Each week we highlight the latest news of politicians and the powerful being held accountable for their actions. As a government watchdog, we are working to restore public trust in our public institutions by shining a light on the work being done to promote good governance. Here are the top stories from this week in ethics news.
The Washington Times - Gabriella Muñoz
Americans for Public Trust filed our first complaints, highlighting ethics problems by three members of the House Judiciary: Representatives Madeleine Dean, Pramila Jayapal, and Lucy McBath. These complaints were filed with the Office of Congressional Ethics, as well as with the Federal Election Commission. The complaints alleged that Representative Dean used her state campaign committee to finance her federal campaign, Representative Jayapal fundraised from her official actions, and Representative McBath coordinated with millions of dollars of outside spending in her election.
Kansas City Star - Jason Hancock
The Missouri Ethics Commission said they found no evidence of wrongdoing by Former Missouri Gov. Eric Greitens personally, however his campaign was fined $178,000 for two campaign finance violations stemming from a complaint filed in 2018. The commission also reviewed and dismissed multiple other allegations from this complaint. A separate complaint filed by the watchdog Citizens for Responsibility and Ethics in Washington (CREW) with the Federal Election Commission in 2018 is still under review.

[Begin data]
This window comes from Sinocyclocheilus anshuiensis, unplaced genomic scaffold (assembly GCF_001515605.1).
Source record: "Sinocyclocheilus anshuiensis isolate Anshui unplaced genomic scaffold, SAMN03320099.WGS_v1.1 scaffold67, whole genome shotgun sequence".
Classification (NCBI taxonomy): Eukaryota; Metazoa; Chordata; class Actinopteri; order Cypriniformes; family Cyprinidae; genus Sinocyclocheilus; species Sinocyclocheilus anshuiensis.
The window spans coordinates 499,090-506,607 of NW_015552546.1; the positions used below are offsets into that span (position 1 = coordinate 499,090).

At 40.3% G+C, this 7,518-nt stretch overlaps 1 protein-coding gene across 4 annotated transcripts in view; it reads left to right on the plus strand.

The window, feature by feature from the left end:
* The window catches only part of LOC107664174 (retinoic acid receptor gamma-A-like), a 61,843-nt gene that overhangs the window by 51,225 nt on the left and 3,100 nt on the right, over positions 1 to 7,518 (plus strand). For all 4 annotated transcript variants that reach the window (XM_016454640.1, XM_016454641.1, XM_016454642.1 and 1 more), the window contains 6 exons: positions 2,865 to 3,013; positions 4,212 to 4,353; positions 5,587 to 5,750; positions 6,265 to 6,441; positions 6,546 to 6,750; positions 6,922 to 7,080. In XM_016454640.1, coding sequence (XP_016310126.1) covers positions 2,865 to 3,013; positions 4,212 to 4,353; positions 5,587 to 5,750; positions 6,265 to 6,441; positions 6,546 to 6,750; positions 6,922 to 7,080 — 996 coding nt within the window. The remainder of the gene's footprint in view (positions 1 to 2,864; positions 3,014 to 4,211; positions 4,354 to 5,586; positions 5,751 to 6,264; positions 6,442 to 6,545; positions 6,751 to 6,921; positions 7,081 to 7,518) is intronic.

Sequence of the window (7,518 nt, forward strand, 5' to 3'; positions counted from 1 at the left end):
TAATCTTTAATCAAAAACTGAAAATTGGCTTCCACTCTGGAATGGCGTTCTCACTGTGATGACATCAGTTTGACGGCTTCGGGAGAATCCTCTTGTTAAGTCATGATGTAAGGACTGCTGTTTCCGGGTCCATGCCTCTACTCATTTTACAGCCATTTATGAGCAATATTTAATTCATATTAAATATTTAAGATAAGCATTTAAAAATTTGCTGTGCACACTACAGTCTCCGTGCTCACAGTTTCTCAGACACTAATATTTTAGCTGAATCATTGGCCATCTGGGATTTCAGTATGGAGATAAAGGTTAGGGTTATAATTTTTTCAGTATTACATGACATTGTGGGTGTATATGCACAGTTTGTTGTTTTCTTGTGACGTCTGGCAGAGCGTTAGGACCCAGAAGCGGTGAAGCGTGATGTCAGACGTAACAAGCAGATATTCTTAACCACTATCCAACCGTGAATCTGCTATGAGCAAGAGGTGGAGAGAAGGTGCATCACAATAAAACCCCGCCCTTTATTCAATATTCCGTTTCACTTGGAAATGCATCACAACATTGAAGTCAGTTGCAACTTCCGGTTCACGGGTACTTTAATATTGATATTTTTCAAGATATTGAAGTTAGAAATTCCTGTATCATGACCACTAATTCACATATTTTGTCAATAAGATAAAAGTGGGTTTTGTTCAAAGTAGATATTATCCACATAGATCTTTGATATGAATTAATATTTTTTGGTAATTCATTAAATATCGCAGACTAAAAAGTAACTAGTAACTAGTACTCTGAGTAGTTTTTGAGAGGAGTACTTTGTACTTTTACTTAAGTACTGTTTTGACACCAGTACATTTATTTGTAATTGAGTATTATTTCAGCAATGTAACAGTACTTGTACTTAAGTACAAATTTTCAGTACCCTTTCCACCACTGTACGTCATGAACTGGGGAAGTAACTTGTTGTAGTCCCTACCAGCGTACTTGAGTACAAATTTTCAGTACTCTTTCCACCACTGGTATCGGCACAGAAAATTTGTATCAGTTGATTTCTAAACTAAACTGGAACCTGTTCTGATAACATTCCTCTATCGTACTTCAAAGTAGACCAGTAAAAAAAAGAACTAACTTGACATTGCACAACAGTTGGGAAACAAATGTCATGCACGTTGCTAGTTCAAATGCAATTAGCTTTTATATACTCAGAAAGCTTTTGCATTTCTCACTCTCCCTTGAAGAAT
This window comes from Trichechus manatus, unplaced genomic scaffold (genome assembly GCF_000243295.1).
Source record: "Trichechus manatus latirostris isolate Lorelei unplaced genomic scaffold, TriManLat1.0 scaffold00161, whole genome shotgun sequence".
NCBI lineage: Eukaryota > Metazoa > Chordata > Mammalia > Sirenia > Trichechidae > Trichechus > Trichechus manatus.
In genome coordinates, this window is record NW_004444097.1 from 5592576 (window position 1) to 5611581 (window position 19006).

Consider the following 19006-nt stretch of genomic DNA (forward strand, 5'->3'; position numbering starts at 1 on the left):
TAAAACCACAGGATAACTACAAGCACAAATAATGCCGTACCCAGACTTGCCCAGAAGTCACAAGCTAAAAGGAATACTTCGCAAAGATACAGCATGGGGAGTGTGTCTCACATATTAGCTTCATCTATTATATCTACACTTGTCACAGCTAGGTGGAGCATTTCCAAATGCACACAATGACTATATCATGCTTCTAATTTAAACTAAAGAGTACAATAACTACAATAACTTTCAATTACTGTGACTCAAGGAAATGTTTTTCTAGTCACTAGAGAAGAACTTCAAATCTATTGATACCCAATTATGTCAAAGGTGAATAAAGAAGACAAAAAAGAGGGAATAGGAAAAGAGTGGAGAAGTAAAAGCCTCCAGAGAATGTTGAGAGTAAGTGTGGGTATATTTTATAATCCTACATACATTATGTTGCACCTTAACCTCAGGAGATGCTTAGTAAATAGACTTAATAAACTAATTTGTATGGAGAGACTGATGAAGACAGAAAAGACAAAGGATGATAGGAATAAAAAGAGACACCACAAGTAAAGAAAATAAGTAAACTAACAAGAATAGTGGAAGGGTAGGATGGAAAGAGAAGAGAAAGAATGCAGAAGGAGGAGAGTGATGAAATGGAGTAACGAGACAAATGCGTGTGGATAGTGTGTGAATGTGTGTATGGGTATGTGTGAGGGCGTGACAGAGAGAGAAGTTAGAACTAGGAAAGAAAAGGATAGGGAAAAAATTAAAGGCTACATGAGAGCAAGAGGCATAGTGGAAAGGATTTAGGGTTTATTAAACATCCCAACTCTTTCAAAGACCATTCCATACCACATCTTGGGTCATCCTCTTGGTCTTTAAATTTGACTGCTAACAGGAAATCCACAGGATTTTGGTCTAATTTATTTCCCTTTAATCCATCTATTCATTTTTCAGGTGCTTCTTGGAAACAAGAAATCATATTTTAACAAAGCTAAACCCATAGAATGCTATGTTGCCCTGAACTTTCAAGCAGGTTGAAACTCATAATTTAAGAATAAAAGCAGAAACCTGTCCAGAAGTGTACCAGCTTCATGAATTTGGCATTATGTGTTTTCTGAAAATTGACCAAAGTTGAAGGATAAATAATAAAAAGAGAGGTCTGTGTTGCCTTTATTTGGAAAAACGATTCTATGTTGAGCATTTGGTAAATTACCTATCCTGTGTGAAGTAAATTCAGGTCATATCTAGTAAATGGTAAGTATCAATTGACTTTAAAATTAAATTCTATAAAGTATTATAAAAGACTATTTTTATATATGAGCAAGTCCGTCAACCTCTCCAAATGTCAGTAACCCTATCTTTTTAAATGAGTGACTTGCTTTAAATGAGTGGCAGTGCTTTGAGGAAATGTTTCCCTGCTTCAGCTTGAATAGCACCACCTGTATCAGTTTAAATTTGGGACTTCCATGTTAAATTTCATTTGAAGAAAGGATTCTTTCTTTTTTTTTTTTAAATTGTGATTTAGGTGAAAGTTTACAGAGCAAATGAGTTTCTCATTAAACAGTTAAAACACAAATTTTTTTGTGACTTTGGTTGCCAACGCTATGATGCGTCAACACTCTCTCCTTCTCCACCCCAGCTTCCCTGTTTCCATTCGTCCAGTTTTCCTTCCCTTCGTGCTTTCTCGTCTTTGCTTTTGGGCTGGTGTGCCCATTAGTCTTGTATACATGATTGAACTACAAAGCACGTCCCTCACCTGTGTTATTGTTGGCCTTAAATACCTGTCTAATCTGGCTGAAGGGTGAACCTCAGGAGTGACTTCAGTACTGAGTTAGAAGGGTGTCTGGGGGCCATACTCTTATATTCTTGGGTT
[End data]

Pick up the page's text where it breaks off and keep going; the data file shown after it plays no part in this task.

Fresno Bee - Kate Irby
Representative TJ Cox owes the IRS nearly $145,000 for unpaid taxes, according to a lien filed in January of 2020. This is the second tax lien filed by the IRS since 2015 against Representative Cox. He claimed that the first lien was due to bureaucratic incompetence when his check was not processed properly. Regarding the second tax lien, a spokesperson for Representative Cox stated that he was on a repayment plan and making payments to the IRS.
Greensboro News & Record
Multiple ethics complaints were filed against State Schools Superintendent Mark Johnson, a candidate for North Carolina lieutenant governor, alleging he misused his position in support of his campaign. The complaints are in response to emails and text messages sent by Johnson to teachers and parents that share his opposition to Common Core, which has become a theme in his campaign for lieutenant governor.
McClatchy - Brian Murphy
A Senate ethics complaint was filed against Senator Thom Tillis by the North Carolina Democratic Party alleging he used his official position to fundraise for his campaign. The ethics complaint details how Senator Tillis sent a fundraising email in advance of the impeachment trial of President Donald Trump, asking for contributions to ensure he had the resources to fight back. The Tillis campaign responded to the complaint calling it both “frivolous” and “pathetic.”
Wall Street Journal - Julie Bykowicz
The Campaign Legal Center, an election-spending watchdog, filed a complaint with the Federal Election Commission against Pete Buttigieg’s campaign for president. The complaint alleges that the Buttigieg campaign improperly coordinated with VoteVets, a super PAC that is supporting Buttigieg with TV advertisements in Nevada. Specifically, the Campaign Legal Center accuses the Buttigieg campaign of using twitter to ask and direct the super PAC to place ads on television, stating that the request “crosses a legal line.”